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Old February 27th, 2015, 06:07 AM   #16
Obstreperous Rex
Join Date: Jan 2001
Location: San Marcos, TX
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Re: Sony premium MiniDvs degrading - are my memory's lost forever?

Drifting off-topic for the poor OP now, but here's the full run-down on an Ampex Quad...

Yes, operating this thing requires a foot pedal!

I only ever messed with 3/4" U-matic, back in college.

Back to the point though: many years ago on this site we established that the "tape brand loyalty myth" was itself a myth, meaning yes, tape brands *do* make a difference and should not be mixed.

This thread will be moving to "The Long Black Line" shortly. That's our tape forum.

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Old February 27th, 2015, 01:39 PM   #17
Inner Circle
Join Date: Feb 2007
Location: Tucson AZ
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Re: Sony premium MiniDvs degrading - are my memory's lost forever?

OK - this fits. If the reels I remember were around 4X the diameter of these, then that would have made each reel 16 times as heavy so 160kg = 360 pounds - plus the reels themselves were much more robust to handle the load so altogether it would have been 400 - 500 pounds. Hence the forklifts (and the reels were mounted one above the other so the machine was around 9 feet tall.)

Fast forward from 1966 or so to 1994/5 - I was working for IBM and we were working on a tape library automation project with Ampex - the system was built around their 3/4 inch media (or maybe it was still 1- inch - I forget). The tape reels were in a cassette - the largest of which was attache case sized. The drives had servoing heads to stay on track - still helical scan. The library was quite "stylish" looking - curved panels, two colors.

When Lou Gerstner took over as the new CEO of IBM I was tasked with putting together a demo room of all of our storage products as part of his visit to the San Jose site. It was the first thing he would see after arriving on the site. We decided to include the Ampex library as part of the show even though it hadn't yet been announced and in fact never would be.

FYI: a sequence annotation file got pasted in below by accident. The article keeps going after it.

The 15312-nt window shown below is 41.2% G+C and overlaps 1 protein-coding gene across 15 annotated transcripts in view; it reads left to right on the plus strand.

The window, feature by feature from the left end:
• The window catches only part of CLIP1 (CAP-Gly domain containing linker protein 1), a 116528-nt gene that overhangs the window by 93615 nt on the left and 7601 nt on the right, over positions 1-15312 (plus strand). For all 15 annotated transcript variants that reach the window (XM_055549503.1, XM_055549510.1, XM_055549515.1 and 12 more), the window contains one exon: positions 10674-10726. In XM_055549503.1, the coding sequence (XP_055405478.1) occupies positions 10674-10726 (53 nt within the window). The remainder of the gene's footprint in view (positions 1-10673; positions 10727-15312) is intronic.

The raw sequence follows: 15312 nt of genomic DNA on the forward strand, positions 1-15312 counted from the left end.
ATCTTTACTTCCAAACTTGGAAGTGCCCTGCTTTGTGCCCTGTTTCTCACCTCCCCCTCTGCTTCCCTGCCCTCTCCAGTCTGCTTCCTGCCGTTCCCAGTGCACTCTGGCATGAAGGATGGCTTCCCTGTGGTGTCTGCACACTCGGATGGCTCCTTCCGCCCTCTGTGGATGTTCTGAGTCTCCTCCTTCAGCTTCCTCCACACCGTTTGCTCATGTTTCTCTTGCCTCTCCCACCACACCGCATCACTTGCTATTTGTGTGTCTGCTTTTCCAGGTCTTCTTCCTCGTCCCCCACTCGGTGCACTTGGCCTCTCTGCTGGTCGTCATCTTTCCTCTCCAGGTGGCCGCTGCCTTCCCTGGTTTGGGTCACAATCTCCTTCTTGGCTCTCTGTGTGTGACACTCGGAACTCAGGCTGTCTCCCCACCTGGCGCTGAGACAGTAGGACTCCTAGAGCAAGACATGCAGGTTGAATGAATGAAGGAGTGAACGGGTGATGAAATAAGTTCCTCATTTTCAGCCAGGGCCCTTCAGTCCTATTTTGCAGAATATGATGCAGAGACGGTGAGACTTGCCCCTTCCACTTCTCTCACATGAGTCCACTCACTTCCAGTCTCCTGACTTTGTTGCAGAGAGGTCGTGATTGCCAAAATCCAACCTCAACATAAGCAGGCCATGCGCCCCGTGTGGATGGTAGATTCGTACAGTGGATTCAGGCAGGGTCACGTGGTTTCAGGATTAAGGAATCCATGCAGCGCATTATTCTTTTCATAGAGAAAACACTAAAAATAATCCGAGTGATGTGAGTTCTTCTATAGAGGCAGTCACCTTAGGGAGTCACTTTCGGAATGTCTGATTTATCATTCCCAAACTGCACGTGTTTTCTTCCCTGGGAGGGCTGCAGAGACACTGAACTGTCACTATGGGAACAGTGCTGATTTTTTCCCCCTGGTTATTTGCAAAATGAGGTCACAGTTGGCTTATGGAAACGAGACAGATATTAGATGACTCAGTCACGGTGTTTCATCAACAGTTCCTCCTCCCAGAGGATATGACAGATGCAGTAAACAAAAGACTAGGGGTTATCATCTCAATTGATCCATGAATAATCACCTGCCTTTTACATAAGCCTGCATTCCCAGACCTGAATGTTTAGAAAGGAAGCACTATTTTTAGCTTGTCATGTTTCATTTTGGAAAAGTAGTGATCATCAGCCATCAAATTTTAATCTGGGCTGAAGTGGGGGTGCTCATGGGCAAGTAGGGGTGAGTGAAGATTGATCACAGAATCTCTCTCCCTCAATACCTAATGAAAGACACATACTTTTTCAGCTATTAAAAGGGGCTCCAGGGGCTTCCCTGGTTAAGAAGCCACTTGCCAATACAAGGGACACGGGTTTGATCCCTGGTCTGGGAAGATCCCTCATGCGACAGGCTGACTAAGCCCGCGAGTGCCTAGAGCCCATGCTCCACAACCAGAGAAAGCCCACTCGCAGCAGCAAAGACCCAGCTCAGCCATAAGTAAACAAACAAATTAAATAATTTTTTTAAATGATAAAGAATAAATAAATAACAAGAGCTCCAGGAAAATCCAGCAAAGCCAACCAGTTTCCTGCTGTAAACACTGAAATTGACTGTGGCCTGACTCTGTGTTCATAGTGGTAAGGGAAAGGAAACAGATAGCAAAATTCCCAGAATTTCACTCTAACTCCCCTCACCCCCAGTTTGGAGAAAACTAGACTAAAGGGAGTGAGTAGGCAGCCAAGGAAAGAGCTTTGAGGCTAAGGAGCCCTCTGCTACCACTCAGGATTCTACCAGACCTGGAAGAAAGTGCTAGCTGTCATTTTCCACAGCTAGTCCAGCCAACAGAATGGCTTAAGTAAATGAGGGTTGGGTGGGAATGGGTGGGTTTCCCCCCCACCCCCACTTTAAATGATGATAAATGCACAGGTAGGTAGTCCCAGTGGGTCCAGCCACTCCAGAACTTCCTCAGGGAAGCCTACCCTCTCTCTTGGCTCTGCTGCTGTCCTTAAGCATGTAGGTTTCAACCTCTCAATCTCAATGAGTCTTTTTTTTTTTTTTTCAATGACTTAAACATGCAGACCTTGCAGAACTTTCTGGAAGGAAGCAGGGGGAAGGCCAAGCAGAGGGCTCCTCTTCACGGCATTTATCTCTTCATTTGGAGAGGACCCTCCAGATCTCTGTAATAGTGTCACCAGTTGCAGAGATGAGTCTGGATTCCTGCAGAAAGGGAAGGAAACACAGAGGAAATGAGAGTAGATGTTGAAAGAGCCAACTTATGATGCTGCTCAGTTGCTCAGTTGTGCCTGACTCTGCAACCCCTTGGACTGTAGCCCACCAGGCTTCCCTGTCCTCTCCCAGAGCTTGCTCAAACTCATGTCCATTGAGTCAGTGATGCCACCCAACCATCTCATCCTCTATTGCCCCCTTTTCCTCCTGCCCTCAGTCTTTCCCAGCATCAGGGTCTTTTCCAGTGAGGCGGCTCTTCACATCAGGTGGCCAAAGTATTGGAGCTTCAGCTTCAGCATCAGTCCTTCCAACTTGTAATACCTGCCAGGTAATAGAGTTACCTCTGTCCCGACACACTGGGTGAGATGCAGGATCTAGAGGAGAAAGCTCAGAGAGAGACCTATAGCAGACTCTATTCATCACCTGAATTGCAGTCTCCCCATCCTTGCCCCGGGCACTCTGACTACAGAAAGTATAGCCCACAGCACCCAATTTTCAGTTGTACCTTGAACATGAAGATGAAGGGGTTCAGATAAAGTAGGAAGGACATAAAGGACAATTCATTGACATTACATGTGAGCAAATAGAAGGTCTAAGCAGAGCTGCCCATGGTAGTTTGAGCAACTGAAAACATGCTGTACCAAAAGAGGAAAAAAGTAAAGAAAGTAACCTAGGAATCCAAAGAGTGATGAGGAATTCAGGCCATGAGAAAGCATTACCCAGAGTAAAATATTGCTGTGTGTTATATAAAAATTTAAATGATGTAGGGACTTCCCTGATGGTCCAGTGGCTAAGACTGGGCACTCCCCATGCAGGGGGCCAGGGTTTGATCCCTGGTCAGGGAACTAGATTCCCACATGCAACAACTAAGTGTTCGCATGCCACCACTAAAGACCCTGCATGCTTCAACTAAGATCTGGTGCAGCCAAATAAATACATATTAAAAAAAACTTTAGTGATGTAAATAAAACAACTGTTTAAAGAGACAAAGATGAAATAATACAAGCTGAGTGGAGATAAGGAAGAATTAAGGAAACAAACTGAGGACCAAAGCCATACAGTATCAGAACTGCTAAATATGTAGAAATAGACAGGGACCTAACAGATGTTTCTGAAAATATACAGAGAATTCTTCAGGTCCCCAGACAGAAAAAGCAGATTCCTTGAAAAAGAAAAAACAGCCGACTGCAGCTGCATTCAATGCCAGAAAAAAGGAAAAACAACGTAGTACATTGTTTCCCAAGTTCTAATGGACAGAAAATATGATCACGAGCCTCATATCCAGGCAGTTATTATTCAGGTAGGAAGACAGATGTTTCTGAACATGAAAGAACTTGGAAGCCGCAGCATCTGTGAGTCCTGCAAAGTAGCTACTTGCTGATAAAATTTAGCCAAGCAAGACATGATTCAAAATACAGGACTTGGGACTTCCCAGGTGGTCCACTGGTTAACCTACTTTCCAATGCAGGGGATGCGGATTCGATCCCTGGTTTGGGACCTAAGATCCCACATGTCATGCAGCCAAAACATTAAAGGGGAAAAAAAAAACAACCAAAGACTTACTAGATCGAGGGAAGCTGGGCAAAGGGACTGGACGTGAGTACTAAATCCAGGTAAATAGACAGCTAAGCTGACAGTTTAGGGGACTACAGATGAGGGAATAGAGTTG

At the time we had a refrigerator sized optical disk library in the room as well. I did my best to get the room arranged and then a few minutes before Lou showed up, our division president walked in and turned the optical disk library around so you could see the innards. As soon as he left the room I turned it around again - it was sort of like a tennis match. Anyhow, just as he finished turning it around backside out again the door opened and Lou walked in. My boss ran over to introduce himself but Lou basically told him to get the F out of the way and blew him off. He took one look at the back of the disk library and launched into a tirade screaming at everybody about why on earth our product looked like a POS, where was the logo, why would a customer want to see the guts of a system. The division president tried to get a word in about the technology and Lou just shut him up and called him 29 kinds of stupid. Then his eye caught the Ampex box and he fell in love with it. - yelling at everyone about the value of industrial Design and how all the other stuff in the room looked like SH-- in comparison.

Which might have been true, but we were selling several billion a year of the stuff that looked like SH-- and the curvy Ampex wonder box never quite made it as a data store and a few years later Ampex folded. Wonderful bunch of folks at Ampex. I never worked with them on the video recording side of things, just data storage, but their complex off of Rt 101 was a great place and they were good people..

Times change. We gotta change with them. Even old Pharts like me (55 years and counting in the computer biz)

Last edited by Jim Andrada; February 27th, 2015 at 06:54 PM.
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